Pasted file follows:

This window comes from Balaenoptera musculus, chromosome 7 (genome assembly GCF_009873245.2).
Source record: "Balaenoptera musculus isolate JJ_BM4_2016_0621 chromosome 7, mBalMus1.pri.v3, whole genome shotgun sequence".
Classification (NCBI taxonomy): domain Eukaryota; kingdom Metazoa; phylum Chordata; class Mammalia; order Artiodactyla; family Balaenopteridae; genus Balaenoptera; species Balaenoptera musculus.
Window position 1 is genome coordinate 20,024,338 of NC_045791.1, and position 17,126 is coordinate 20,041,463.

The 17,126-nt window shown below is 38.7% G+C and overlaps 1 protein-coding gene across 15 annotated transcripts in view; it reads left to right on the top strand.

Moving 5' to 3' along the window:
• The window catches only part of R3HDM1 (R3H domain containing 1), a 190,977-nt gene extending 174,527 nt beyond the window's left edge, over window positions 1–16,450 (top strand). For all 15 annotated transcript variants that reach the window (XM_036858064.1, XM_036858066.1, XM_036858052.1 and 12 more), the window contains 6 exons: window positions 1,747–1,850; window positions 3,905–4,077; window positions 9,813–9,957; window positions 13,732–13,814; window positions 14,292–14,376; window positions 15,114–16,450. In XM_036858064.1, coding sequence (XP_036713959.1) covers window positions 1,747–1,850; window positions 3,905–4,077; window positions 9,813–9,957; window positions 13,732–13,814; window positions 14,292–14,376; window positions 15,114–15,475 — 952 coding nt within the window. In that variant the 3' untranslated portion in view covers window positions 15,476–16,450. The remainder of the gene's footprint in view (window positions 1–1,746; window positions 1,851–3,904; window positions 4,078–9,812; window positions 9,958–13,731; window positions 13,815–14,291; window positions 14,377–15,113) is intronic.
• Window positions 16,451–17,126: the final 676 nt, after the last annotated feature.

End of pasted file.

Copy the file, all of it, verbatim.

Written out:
This window comes from Balaenoptera musculus, chromosome 7 (genome assembly GCF_009873245.2).
Source record: "Balaenoptera musculus isolate JJ_BM4_2016_0621 chromosome 7, mBalMus1.pri.v3, whole genome shotgun sequence".
Classification (NCBI taxonomy): domain Eukaryota; kingdom Metazoa; phylum Chordata; class Mammalia; order Artiodactyla; family Balaenopteridae; genus Balaenoptera; species Balaenoptera musculus.
Window position 1 is genome coordinate 20,024,338 of NC_045791.1, and position 17,126 is coordinate 20,041,463.

The 17,126-nt window shown below is 38.7% G+C and overlaps 1 protein-coding gene across 15 annotated transcripts in view; it reads left to right on the top strand.

Moving 5' to 3' along the window:
• The window catches only part of R3HDM1 (R3H domain containing 1), a 190,977-nt gene extending 174,527 nt beyond the window's left edge, over window positions 1–16,450 (top strand). For all 15 annotated transcript variants that reach the window (XM_036858064.1, XM_036858066.1, XM_036858052.1 and 12 more), the window contains 6 exons: window positions 1,747–1,850; window positions 3,905–4,077; window positions 9,813–9,957; window positions 13,732–13,814; window positions 14,292–14,376; window positions 15,114–16,450. In XM_036858064.1, coding sequence (XP_036713959.1) covers window positions 1,747–1,850; window positions 3,905–4,077; window positions 9,813–9,957; window positions 13,732–13,814; window positions 14,292–14,376; window positions 15,114–15,475 — 952 coding nt within the window. In that variant the 3' untranslated portion in view covers window positions 15,476–16,450. The remainder of the gene's footprint in view (window positions 1–1,746; window positions 1,851–3,904; window positions 4,078–9,812; window positions 9,958–13,731; window positions 13,815–14,291; window positions 14,377–15,113) is intronic.
• Window positions 16,451–17,126: the final 676 nt, after the last annotated feature.